Some mornings I bounce out of bed. Others - like this morning - I have to sit there on the bed's edge, slowly pull all the pieces together, limp out to the kitchen, zombie my way through breakfast, then make myself go down to my office and bang out at least four pages. Some mornings - a lot of times - this isn't nearly as torturous, and quite often very fun, actually.
Some more mornings, however, it's a fight. One I usually win. But it's a tough one. A real tough one. Mornings like this one, part of me really wants to quit. Would be so much easier if I could just sleep in and leave off this whole "writing" dream. Simpler. And I'd get lots more rest.
But I can't. Something inside me just won't let go. And that's probably the only thing right now I can latch on to that defines me as a "writer". The days that are easy and it's fun and the words are flowing and the story is crystal clear in my head - wonderful. But if all days were like that for everyone who tried to write, well...everybody would be a writer. Because who wouldn't want to do something that was easy and fun and so empowering, all the time.
It's the days when my brain feels like thick sludge, I can't keep my eyes open, the publishing industry seems like a vast, decrepit wasteland and my words useless but I still MUST get up and write SOMETHING that makes me a writer. The continual, never-ending fight to go on.
Sometimes, ya just gotta fight through it, to the other side. Because you're a writer. And if fighters fight, then writers write, and writers, very often, gotta fight to write (and I could throw a Beastie Boys reference in there, but I'll pass). Early morning writing philosophy, courtesy of ROCKY. And, of Ira Glass, with the following advice, which I stole and shared on Facebook last night, and what I leave you with this morning....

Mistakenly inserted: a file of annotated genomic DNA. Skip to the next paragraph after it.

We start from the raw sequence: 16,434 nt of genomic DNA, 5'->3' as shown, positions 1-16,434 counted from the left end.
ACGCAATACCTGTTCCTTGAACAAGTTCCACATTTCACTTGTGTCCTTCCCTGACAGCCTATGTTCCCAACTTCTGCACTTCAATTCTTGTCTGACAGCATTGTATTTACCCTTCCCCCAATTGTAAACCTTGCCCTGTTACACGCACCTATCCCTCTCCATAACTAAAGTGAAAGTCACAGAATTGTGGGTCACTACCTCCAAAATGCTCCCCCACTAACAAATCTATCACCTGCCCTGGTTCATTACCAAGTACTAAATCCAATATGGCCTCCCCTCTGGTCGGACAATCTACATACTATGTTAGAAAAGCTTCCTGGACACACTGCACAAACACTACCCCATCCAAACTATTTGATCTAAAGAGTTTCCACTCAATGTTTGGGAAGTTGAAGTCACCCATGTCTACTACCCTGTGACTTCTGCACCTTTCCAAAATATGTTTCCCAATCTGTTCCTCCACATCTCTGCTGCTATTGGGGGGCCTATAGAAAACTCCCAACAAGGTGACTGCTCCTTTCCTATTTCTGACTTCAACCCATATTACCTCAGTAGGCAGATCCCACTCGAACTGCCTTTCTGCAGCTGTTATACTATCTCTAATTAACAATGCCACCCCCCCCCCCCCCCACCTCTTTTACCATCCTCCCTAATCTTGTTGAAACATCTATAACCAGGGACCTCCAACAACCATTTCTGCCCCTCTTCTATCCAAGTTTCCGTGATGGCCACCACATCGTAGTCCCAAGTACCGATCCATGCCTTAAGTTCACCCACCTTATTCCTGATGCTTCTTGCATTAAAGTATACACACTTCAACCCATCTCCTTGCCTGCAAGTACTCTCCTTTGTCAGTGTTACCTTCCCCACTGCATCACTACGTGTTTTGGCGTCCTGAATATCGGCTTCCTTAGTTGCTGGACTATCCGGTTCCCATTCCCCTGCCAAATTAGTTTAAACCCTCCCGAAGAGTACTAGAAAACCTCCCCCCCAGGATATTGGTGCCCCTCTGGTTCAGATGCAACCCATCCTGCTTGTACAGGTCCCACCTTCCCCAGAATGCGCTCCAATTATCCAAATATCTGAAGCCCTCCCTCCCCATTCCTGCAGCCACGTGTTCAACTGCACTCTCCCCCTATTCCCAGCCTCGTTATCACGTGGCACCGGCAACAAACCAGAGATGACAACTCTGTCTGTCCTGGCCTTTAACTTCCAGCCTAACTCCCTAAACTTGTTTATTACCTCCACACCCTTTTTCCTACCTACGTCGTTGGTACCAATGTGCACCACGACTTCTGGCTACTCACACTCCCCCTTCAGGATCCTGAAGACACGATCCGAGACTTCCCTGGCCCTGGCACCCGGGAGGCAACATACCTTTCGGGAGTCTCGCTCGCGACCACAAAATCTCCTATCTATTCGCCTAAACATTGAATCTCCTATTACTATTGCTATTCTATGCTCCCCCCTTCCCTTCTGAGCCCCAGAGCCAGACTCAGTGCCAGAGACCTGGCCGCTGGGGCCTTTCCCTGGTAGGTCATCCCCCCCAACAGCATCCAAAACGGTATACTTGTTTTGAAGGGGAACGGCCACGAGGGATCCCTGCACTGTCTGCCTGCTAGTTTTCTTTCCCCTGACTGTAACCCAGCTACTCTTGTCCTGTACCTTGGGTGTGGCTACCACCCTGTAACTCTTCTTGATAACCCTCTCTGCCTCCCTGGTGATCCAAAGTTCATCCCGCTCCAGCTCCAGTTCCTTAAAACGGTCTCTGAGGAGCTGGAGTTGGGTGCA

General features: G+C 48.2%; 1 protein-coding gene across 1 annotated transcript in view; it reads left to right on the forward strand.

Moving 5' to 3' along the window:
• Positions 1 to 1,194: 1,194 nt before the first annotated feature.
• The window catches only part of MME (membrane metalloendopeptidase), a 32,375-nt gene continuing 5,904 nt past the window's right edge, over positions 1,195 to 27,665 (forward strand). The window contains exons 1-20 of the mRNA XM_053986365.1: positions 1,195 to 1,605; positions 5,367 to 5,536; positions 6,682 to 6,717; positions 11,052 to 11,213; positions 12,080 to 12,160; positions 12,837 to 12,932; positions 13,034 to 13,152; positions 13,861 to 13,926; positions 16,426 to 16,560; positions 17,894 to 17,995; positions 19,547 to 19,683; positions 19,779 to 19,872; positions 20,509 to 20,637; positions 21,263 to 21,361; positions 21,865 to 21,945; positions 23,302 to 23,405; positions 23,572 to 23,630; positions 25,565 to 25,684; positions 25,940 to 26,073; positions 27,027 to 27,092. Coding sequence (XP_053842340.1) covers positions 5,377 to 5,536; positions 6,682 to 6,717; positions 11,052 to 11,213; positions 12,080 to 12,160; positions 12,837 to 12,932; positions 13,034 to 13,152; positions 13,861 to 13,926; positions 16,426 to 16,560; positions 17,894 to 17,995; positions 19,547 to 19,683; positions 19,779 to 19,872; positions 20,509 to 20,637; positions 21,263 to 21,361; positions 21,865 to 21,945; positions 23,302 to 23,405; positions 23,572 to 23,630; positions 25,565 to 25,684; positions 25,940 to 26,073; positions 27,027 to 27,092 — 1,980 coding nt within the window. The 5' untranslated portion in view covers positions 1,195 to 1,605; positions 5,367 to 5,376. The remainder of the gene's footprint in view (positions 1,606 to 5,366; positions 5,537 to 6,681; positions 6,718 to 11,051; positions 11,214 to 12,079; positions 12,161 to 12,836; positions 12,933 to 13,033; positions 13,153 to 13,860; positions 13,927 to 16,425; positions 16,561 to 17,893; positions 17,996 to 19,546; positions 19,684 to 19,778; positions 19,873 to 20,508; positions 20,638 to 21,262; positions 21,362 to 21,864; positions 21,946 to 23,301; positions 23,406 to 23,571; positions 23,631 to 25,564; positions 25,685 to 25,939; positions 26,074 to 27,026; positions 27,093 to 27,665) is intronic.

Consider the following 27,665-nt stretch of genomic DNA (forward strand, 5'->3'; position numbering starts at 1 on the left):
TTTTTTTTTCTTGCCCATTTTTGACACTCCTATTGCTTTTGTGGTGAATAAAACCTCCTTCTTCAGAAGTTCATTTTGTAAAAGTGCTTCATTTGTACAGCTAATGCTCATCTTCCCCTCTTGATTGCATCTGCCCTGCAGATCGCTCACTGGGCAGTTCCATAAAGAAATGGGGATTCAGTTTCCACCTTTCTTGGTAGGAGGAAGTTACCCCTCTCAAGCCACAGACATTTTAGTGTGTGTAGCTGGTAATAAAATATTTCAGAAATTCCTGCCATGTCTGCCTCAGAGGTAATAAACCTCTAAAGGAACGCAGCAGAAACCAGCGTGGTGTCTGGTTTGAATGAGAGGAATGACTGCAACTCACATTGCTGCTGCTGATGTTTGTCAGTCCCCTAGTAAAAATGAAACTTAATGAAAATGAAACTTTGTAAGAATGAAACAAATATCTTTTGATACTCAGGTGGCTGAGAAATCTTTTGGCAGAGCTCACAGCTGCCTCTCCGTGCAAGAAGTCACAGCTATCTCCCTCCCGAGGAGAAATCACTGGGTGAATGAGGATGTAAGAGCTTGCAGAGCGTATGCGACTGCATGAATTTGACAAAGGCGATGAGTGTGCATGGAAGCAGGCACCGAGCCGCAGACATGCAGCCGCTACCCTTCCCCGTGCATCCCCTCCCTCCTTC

"Nobody tells this to people who are beginners, I wish someone told me. All of us who do creative work, we get into it because we have good taste. But there is this gap. For the first couple years you make stuff, it’s just not that good. It’s trying to be good, it has potential, but it’s not. But your taste, the thing that got you into the game, is still killer. And your taste is why your work disappoints you. A lot of people never get past this phase, they quit. Most people I know who do interesting, creative work went through years of this. We know our work doesn’t have this special thing that we want it to have. We all go through this. And if you are just starting out or you are still in this phase, you gotta know its normal and the most important thing you can do is do a lot of work. Put yourself on a deadline so that every week you will finish one story. It is only by going through a volume of work that you will close that gap, and your work will be as good as your ambitions. And I took longer to figure out how to do this than anyone I’ve ever met. It’s gonna take awhile. It’s normal to take awhile. You’ve just gotta fight your way through."
— Ira Glass
Time to go fight my way through, and close that gap.